119.         accesses, or a marked access such as atomic_add_return()
  120.         that orders all of its CPU's prior accesses, itself, and
  121.         all of its CPU's subsequent accesses.
  122.  
  123. Happens-Before (hb): A relation between two accesses in which LKMM
  124.         guarantees the first access precedes the second.  For more
  125.         detail, please see the "THE HAPPENS-BEFORE RELATION: hb"
  126.         section of explanation.txt.
  127.  
  128. Marked Access:  An access to a variable that uses an special function or
  129.         macro such as "r1 = READ_ONCE(x)" or "smp_store_release(&a, 1)".
  130.  
  131.         See also "Unmarked Access".
  132.  
  133. Pairing: "Memory-barrier pairing" reflects the fact that synchronizing
  134.         data between two CPUs requires that both CPUs their accesses.
  135.         Memory barriers thus tend to come in pairs, one executed by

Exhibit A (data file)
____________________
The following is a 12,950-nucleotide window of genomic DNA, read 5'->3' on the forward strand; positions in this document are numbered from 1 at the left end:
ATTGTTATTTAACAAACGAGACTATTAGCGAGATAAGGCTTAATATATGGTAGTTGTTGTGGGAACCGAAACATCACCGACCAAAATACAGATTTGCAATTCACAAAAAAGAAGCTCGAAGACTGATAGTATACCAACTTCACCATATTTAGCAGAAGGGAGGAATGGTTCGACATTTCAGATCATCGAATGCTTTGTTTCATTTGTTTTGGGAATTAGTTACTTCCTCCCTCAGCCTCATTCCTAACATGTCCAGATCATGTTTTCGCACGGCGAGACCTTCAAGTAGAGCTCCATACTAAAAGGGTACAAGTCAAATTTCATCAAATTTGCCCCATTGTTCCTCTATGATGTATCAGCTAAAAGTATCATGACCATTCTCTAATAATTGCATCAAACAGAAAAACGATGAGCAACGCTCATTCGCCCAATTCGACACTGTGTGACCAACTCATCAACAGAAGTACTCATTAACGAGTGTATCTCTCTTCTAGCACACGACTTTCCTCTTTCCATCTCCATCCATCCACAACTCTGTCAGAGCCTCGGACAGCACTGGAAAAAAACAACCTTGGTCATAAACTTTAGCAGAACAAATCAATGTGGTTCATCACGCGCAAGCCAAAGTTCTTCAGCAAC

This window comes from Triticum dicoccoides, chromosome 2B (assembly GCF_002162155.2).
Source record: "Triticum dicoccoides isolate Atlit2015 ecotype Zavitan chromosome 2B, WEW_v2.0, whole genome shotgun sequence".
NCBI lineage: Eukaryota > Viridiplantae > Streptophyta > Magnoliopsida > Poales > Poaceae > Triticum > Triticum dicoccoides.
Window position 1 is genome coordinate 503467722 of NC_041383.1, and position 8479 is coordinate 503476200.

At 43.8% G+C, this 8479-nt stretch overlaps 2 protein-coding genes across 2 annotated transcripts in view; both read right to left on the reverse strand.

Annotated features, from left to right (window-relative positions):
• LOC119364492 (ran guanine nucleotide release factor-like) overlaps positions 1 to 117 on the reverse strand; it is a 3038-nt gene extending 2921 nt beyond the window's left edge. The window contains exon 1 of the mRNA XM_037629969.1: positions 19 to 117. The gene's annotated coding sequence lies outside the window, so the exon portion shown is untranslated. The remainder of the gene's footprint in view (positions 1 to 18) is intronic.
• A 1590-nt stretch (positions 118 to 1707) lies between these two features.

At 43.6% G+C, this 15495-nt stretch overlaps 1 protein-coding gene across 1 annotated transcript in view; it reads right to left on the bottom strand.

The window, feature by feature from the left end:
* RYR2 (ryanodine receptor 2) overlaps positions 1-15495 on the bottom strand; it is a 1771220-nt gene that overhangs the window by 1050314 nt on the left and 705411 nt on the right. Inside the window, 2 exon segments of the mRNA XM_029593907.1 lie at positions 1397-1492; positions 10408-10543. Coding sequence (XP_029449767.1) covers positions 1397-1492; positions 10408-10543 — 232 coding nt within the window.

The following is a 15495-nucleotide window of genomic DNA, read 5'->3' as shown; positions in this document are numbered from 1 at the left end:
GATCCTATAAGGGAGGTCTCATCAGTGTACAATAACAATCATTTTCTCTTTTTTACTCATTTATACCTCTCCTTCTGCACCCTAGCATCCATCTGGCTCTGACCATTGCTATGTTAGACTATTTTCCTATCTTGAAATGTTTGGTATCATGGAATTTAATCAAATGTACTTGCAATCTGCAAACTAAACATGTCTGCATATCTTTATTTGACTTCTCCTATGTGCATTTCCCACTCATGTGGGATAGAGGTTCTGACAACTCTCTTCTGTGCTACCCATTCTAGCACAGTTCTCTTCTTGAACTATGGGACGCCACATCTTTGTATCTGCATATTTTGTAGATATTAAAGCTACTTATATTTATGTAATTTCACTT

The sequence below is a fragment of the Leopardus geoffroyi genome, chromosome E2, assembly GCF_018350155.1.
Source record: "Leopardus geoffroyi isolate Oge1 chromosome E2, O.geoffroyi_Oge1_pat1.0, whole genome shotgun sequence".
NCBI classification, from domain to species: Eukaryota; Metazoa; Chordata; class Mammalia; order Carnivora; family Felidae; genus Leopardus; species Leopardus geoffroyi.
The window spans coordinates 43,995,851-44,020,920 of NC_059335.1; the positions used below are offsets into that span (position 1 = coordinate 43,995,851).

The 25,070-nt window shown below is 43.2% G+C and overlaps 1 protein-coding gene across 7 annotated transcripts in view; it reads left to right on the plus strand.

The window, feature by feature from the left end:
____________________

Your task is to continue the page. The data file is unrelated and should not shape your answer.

136.         one of the CPUs and the other by the other CPU.  Of course,
  137.         pairing also occurs with other types of operations, so that a
  138.         smp_store_release() pairs with an smp_load_acquire() that reads
  139.         the value stored.
  140.  
  141.         See also "Cycle".
  142.  
  143. Reads-From (rf):  When one CPU's load returns the value stored by some other
  144.         CPU, there is said to be a reads-from link from the second
  145.         CPU's store to the first CPU's load.  Reads-from links have the
  146.         nice property that time must advance from the store to the load,
  147.         which means that algorithms using reads-from links can use lighter